Ecosystem functioning in northeast pacific soft-sedimentary habitats: the roles of species diversity, functional diversity, and environmental variables.

Belley, Rénald Joseph (2016) Ecosystem functioning in northeast pacific soft-sedimentary habitats: the roles of species diversity, functional diversity, and environmental variables. Doctoral (PhD) thesis, Memorial University of Newfoundland.

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Abstract

Previous studies indicate a central role for biodiversity and environment in marine ecosystem functioning, raising concerns about the potential consequences of biodiversity alteration. By combining marine biology and biogeochemistry approaches, and field and laboratory-based approaches I provide new information on biodiversity and environmental contributions to important ecosystem functions such as benthic flux variation and organic matter degradation. Using published benthic flux rate measurements and available environmental variables, I created global models and maps to identify predictors of benthic fluxes of oxygen and nutrients. By performing incubations of intact sediment cores and measuring benthic flux rates, I determined that, of the environmental variables examined, bottom water properties, organic matter quality, and sediment characteristics best explained benthic flux variation. By adding functional and species diversity metrics, I demonstrated that biodiversity and environment contribute about equally to these functions, and that functional richness was the most important predictor of benthic flux variation and organic matter degradation. In experimental incubations where I added phytodetritus to intact sediment cores, I determined that higher taxonomic diversity, and densities of detritivores and omnivores explained higher benthic flux rates in enriched sediment cores. These results point to the combined importance of biodiversity and environment in controlling ecosystem functioning and illustrate the need to combine established and novel approaches to evaluate more fully the consequences of anthropogenic impacts, such as biodiversity alteration and environmental change for ecosystem functioning.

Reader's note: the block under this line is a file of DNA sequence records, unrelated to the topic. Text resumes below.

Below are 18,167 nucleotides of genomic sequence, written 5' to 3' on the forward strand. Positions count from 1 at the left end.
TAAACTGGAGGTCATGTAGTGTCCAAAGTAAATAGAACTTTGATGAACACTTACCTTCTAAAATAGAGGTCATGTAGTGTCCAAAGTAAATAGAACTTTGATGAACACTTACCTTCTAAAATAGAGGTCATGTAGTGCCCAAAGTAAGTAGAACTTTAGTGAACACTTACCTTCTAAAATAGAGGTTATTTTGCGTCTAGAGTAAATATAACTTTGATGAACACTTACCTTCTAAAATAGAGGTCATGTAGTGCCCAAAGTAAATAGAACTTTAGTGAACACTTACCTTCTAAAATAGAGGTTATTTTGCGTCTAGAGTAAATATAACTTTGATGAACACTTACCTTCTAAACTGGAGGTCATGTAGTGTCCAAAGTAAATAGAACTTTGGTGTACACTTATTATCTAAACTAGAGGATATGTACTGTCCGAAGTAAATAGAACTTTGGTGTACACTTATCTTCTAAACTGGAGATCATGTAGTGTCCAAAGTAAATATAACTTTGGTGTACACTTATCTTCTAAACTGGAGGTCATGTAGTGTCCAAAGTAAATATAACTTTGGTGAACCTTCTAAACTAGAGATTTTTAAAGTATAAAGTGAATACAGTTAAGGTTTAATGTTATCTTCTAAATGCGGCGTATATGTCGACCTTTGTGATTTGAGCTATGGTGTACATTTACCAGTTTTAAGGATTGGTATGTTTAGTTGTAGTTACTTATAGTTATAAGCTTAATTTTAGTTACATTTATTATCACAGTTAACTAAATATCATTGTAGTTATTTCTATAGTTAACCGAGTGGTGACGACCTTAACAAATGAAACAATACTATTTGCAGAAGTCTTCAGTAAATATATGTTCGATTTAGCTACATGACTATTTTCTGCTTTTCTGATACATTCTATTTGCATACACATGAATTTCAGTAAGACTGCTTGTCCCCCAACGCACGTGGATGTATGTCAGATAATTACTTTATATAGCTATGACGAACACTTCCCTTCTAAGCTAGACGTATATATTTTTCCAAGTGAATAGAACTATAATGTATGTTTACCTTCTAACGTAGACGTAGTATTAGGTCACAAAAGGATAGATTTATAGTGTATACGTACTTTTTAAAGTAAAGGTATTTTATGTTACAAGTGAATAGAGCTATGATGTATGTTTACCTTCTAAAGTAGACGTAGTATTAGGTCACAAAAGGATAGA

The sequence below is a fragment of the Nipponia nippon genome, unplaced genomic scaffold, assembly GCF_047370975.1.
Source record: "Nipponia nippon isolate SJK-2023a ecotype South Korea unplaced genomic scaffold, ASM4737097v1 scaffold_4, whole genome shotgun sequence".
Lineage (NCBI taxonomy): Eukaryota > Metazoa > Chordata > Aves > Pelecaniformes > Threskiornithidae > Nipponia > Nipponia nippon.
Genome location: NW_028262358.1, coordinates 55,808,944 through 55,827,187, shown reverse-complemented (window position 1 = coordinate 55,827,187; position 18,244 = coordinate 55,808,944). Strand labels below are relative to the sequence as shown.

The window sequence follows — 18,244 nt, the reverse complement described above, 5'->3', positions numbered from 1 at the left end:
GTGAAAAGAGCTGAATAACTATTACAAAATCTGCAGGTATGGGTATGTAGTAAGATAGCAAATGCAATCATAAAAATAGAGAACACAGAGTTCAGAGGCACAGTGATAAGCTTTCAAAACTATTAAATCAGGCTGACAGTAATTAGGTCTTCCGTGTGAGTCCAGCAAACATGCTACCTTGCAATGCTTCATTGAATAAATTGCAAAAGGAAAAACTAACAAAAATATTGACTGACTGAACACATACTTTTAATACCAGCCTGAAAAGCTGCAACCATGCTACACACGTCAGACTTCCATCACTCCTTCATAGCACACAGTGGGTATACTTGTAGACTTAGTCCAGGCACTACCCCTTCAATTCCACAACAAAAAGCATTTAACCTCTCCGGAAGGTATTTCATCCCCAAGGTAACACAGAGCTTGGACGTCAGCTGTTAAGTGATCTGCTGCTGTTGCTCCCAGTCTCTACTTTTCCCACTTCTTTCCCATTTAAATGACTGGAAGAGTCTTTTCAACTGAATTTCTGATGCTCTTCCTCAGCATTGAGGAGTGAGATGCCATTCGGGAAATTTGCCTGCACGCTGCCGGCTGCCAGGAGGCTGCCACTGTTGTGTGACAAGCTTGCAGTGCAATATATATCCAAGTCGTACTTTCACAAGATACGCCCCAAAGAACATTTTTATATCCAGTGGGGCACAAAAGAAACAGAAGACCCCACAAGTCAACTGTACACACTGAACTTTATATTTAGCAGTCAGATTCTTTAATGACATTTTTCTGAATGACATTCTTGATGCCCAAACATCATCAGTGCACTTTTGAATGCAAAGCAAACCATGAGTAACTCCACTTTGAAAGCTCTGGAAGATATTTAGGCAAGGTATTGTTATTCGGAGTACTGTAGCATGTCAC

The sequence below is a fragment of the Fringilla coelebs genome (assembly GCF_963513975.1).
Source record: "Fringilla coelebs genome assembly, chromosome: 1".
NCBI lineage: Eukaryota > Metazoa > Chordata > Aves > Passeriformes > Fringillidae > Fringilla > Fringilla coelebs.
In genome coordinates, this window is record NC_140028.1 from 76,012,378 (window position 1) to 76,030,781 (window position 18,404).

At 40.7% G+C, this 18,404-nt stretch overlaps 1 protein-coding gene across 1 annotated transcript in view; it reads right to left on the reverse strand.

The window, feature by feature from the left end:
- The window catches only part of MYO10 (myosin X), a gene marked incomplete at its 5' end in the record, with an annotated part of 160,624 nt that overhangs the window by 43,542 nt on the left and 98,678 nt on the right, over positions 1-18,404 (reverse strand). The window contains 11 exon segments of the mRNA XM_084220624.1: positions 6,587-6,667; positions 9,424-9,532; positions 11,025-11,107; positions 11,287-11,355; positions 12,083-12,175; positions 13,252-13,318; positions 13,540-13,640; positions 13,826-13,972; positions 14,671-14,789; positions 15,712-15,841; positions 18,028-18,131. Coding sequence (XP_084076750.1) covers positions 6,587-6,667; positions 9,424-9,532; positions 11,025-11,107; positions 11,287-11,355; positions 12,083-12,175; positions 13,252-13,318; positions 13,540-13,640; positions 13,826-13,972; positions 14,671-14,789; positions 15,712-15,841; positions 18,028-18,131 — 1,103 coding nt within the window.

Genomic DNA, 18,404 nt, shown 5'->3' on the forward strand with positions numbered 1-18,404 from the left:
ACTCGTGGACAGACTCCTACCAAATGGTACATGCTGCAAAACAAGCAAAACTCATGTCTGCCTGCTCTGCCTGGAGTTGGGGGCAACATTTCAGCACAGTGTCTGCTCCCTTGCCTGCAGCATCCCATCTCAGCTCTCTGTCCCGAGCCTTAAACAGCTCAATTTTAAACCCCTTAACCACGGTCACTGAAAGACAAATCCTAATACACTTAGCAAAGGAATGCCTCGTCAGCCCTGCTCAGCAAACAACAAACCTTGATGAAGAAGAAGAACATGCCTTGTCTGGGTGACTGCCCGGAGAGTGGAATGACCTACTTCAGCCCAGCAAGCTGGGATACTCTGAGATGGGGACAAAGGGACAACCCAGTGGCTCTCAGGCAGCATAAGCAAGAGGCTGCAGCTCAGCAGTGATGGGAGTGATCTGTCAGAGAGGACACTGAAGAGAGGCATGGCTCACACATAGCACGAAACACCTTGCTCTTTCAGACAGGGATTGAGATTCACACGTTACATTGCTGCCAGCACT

Item Type: Thesis (Doctoral (PhD))
URI: http://research.library.mun.ca/id/eprint/12570
Item ID: 12570
Additional Information: Includes bibliographical references (pages 181-202).
Keywords: Ecosystem functioning, Ecosystem process, Biodiversity, Functional diversity, Environmental variables, Seafloor, Benthic, Macrofauna, Infauna, Benthic fluxes, Organic matter remineralization, Salish Sea, Northeast Pacific
Department(s): Science, Faculty of > Biology
Date: December 2016
Date Type: Submission
Library of Congress Subject Heading: Marine ecology -- Salish Sea (B.C. and Wash.); Aquatic biodiversity -- Salish Sea (B.C. and Wash.); Benthos -- Salish Sea (B.C. and Wash.)

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